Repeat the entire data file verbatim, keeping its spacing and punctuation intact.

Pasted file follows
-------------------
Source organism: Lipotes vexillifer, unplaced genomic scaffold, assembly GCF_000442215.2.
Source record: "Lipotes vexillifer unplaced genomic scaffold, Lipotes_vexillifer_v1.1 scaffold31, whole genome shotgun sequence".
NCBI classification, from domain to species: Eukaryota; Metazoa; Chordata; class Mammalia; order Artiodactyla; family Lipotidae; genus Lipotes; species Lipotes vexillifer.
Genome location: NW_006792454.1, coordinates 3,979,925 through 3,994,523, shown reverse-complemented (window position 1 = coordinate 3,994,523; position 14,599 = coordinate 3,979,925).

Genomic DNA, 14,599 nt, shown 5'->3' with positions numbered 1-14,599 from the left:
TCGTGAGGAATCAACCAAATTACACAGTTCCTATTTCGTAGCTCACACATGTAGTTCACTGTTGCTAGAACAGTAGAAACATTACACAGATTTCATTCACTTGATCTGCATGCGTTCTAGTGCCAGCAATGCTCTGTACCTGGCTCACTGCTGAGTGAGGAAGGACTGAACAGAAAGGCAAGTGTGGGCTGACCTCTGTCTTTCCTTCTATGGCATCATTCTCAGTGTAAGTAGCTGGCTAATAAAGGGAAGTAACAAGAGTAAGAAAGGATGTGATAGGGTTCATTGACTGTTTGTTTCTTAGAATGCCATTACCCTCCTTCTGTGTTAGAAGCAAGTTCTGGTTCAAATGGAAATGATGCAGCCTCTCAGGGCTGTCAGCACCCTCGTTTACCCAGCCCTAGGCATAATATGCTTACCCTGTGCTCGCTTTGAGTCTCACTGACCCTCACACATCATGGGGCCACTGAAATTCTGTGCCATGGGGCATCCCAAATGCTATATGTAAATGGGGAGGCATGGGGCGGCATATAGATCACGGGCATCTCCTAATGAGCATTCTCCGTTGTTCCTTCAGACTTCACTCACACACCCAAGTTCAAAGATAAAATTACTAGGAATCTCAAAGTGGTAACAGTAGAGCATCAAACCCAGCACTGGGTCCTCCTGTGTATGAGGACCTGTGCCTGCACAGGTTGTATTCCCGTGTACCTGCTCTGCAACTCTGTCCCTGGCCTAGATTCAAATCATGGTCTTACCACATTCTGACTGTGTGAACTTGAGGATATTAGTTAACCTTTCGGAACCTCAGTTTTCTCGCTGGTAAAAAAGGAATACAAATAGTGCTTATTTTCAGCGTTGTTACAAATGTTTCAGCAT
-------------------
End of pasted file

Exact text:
Source organism: Lipotes vexillifer, unplaced genomic scaffold, assembly GCF_000442215.2.
Source record: "Lipotes vexillifer unplaced genomic scaffold, Lipotes_vexillifer_v1.1 scaffold31, whole genome shotgun sequence".
NCBI classification, from domain to species: Eukaryota; Metazoa; Chordata; class Mammalia; order Artiodactyla; family Lipotidae; genus Lipotes; species Lipotes vexillifer.
Genome location: NW_006792454.1, coordinates 3,979,925 through 3,994,523, shown reverse-complemented (window position 1 = coordinate 3,994,523; position 14,599 = coordinate 3,979,925).

Genomic DNA, 14,599 nt, shown 5'->3' with positions numbered 1-14,599 from the left:
TCGTGAGGAATCAACCAAATTACACAGTTCCTATTTCGTAGCTCACACATGTAGTTCACTGTTGCTAGAACAGTAGAAACATTACACAGATTTCATTCACTTGATCTGCATGCGTTCTAGTGCCAGCAATGCTCTGTACCTGGCTCACTGCTGAGTGAGGAAGGACTGAACAGAAAGGCAAGTGTGGGCTGACCTCTGTCTTTCCTTCTATGGCATCATTCTCAGTGTAAGTAGCTGGCTAATAAAGGGAAGTAACAAGAGTAAGAAAGGATGTGATAGGGTTCATTGACTGTTTGTTTCTTAGAATGCCATTACCCTCCTTCTGTGTTAGAAGCAAGTTCTGGTTCAAATGGAAATGATGCAGCCTCTCAGGGCTGTCAGCACCCTCGTTTACCCAGCCCTAGGCATAATATGCTTACCCTGTGCTCGCTTTGAGTCTCACTGACCCTCACACATCATGGGGCCACTGAAATTCTGTGCCATGGGGCATCCCAAATGCTATATGTAAATGGGGAGGCATGGGGCGGCATATAGATCACGGGCATCTCCTAATGAGCATTCTCCGTTGTTCCTTCAGACTTCACTCACACACCCAAGTTCAAAGATAAAATTACTAGGAATCTCAAAGTGGTAACAGTAGAGCATCAAACCCAGCACTGGGTCCTCCTGTGTATGAGGACCTGTGCCTGCACAGGTTGTATTCCCGTGTACCTGCTCTGCAACTCTGTCCCTGGCCTAGATTCAAATCATGGTCTTACCACATTCTGACTGTGTGAACTTGAGGATATTAGTTAACCTTTCGGAACCTCAGTTTTCTCGCTGGTAAAAAAGGAATACAAATAGTGCTTATTTTCAGCGTTGTTACAAATGTTTCAGCAT